Overman presents research at Psychonomic Society conference, serves as invited panelist at Women in Cognitive Science meeting
Amy Overman, who is associate professor of psychology, faculty member in the neuroscience program and associate director of the Center for the Advancement of Teaching and Learning, shared results of recent memory experiments as well as professional advice at the 57th annual meeting of the Psychonomic Society, which was held Nov. 17-20 in Boston.
The Psychonomic Society describes itself as "the home for scientists who study how the mind works," and this year's annual meeting brought "home" more than 2,500 scientists from 43 different countries. Among those scientists were Elon's Amy Overman, associate professor of psychology, faculty member in the neuroscience program and associate director of the Center for the Advancement of Teaching and Learning, and Mary Bernhardt '17, a psychology major and Elon College Fellow.
Overman and Bernhardt co-authored a poster at the conference titled "Generation and corrective feedback in memory for context." The poster presented results of a recent set of experiments in which participants were asked to think of examples of categories.
For example, when asked to name a fruit, a participant might type "banana." Then the participant was given either confirmatory feedback, which displayed their own response as the "correct" answer, or corrective feedback, which displayed a different category member (e.g., "apple") as the "correct" answer.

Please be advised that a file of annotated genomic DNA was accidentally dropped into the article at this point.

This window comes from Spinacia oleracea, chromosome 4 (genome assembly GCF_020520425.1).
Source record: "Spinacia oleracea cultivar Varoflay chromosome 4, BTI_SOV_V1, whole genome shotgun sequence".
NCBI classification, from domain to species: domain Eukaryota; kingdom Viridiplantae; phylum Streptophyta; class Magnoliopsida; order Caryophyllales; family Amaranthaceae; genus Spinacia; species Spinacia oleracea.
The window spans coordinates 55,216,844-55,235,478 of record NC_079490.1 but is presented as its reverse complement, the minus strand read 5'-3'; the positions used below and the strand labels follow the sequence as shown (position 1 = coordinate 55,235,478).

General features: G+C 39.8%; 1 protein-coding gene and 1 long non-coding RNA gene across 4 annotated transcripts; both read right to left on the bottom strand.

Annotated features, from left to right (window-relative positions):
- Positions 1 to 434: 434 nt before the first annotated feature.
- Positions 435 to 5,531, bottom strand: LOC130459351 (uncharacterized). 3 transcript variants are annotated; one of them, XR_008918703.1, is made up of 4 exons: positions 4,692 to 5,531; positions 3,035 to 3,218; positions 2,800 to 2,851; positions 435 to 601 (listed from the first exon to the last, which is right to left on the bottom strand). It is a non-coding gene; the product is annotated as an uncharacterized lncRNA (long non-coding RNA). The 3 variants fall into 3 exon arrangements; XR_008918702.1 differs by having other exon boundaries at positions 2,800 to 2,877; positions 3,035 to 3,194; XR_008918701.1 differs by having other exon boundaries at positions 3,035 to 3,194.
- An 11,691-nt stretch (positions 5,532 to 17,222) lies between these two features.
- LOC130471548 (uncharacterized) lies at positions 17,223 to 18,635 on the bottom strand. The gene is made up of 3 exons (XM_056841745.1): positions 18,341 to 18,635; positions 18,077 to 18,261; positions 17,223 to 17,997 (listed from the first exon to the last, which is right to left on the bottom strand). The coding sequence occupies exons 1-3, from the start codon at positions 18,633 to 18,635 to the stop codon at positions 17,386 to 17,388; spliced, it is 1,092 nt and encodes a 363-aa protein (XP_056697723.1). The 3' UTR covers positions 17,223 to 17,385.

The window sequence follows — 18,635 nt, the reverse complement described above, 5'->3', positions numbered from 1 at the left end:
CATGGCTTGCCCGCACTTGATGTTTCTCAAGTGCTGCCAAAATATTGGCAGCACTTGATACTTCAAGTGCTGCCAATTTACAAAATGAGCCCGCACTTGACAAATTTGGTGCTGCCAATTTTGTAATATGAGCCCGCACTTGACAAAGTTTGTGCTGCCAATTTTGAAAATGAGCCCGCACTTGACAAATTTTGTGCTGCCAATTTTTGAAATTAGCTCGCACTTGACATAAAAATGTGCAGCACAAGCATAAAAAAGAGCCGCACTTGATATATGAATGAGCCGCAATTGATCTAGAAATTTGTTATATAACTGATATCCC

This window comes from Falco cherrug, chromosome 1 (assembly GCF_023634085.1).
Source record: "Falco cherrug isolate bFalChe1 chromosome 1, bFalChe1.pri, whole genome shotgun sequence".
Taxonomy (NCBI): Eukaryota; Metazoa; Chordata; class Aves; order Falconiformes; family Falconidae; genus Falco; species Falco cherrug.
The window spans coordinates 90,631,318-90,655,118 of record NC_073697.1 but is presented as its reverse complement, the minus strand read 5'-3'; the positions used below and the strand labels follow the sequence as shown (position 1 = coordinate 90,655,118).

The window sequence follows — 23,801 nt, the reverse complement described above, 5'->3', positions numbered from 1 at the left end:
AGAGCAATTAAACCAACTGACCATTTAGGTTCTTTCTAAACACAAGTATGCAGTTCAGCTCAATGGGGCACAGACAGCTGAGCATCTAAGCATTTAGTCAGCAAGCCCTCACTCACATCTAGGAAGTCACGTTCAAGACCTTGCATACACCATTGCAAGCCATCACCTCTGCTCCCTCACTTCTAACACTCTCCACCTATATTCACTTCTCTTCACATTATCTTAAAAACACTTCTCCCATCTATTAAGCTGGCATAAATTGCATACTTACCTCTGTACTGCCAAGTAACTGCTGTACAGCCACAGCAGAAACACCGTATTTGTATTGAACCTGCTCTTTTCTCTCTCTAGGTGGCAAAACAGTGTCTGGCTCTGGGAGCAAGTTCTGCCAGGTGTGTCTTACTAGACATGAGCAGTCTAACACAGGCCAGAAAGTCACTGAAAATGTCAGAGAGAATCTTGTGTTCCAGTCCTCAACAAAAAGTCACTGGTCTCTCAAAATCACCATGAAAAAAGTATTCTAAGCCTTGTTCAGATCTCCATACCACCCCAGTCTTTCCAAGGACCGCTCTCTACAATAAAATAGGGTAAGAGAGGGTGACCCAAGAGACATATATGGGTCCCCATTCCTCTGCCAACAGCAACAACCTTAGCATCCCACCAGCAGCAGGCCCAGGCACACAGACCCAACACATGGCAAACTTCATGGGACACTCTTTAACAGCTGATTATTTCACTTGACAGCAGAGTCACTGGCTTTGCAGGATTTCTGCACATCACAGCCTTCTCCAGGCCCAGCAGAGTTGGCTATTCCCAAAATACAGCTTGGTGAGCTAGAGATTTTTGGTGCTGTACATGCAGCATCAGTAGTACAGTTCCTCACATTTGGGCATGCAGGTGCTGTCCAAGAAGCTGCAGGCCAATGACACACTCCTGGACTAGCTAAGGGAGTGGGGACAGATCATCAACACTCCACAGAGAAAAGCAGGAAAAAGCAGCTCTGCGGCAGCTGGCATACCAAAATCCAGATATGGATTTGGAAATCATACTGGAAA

Interestingly, when they received corrective feedback, participants later had better memory for the font color of the "correct" word than when they received confirmatory feedback. These results suggest that corrective feedback can cause learners to store more contextual information about the details of a learning episode, and has applications for classroom learning. Also collaborating on this project was Joseph Stephens of N.C. A&T State University.
Overman co-authored a second poster with collaborators John Huhn and Nancy Dennis of Penn State University titled "The age-related associative memory deficit can be modified by manner of presentation." This poster reported the results of an experiment that tested memory for associations between faces and scenes.
The results indicated that memory differences between young and older adults depended on the way in which the faces and scenes were presented while being studied, and whether they were presented the same way again during the memory test. These findings have implications for understanding how age-related changes in brain structure affect the formation of memories.
Both of Overman's research studies were supported by her current funding from the National Institutes of Health.
In addition to her research presentations, Overman also served as an invited panelist at the 16th annual meeting of Women in Cognitive Science, which is an affiliate organization of the Psychonomic Society. The panel discussion was titled "Life in the Academy: Balancing Work and Home," and also featured professors Karen Emmorey of San Diego State University, Victor Ferreira of the Univeristy of California, San Diego, and Duane Watson, of Vanderbilt University.
During the discussion, Overman shared strategies for maintaining personal goals and family relationships while managing the many responsibilities of faculty including teaching, research, mentoring, and service to the university and scholarly community. Women in Cognitive Science is supported in part by funding from the National Science Foundation.